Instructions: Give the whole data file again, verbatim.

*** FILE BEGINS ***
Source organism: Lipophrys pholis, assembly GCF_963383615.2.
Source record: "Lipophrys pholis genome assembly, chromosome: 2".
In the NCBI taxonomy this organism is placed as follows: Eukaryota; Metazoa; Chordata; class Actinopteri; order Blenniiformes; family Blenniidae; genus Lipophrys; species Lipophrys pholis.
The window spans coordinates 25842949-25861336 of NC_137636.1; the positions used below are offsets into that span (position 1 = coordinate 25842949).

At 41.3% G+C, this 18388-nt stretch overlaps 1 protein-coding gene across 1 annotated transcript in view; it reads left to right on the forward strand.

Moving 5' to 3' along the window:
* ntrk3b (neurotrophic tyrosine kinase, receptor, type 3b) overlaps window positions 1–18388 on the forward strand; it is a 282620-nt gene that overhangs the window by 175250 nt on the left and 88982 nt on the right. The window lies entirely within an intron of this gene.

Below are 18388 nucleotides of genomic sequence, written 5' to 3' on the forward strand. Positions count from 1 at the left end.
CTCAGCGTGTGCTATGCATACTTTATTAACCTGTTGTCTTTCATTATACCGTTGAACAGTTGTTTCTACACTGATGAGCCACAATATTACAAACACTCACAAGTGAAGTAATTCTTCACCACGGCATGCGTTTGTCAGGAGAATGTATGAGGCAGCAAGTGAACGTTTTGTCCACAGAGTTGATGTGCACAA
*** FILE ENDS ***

Source organism: Lipophrys pholis, assembly GCF_963383615.2.
Source record: "Lipophrys pholis genome assembly, chromosome: 2".
In the NCBI taxonomy this organism is placed as follows: Eukaryota; Metazoa; Chordata; class Actinopteri; order Blenniiformes; family Blenniidae; genus Lipophrys; species Lipophrys pholis.
The window spans coordinates 25842949-25861336 of NC_137636.1; the positions used below are offsets into that span (position 1 = coordinate 25842949).

At 41.3% G+C, this 18388-nt stretch overlaps 1 protein-coding gene across 1 annotated transcript in view; it reads left to right on the forward strand.

Moving 5' to 3' along the window:
* ntrk3b (neurotrophic tyrosine kinase, receptor, type 3b) overlaps window positions 1–18388 on the forward strand; it is a 282620-nt gene that overhangs the window by 175250 nt on the left and 88982 nt on the right. The window lies entirely within an intron of this gene.

Below are 18388 nucleotides of genomic sequence, written 5' to 3' on the forward strand. Positions count from 1 at the left end.
CTCAGCGTGTGCTATGCATACTTTATTAACCTGTTGTCTTTCATTATACCGTTGAACAGTTGTTTCTACACTGATGAGCCACAATATTACAAACACTCACAAGTGAAGTAATTCTTCACCACGGCATGCGTTTGTCAGGAGAATGTATGAGGCAGCAAGTGAACGTTTTGTCCACAGAGTTGATGTGCACAA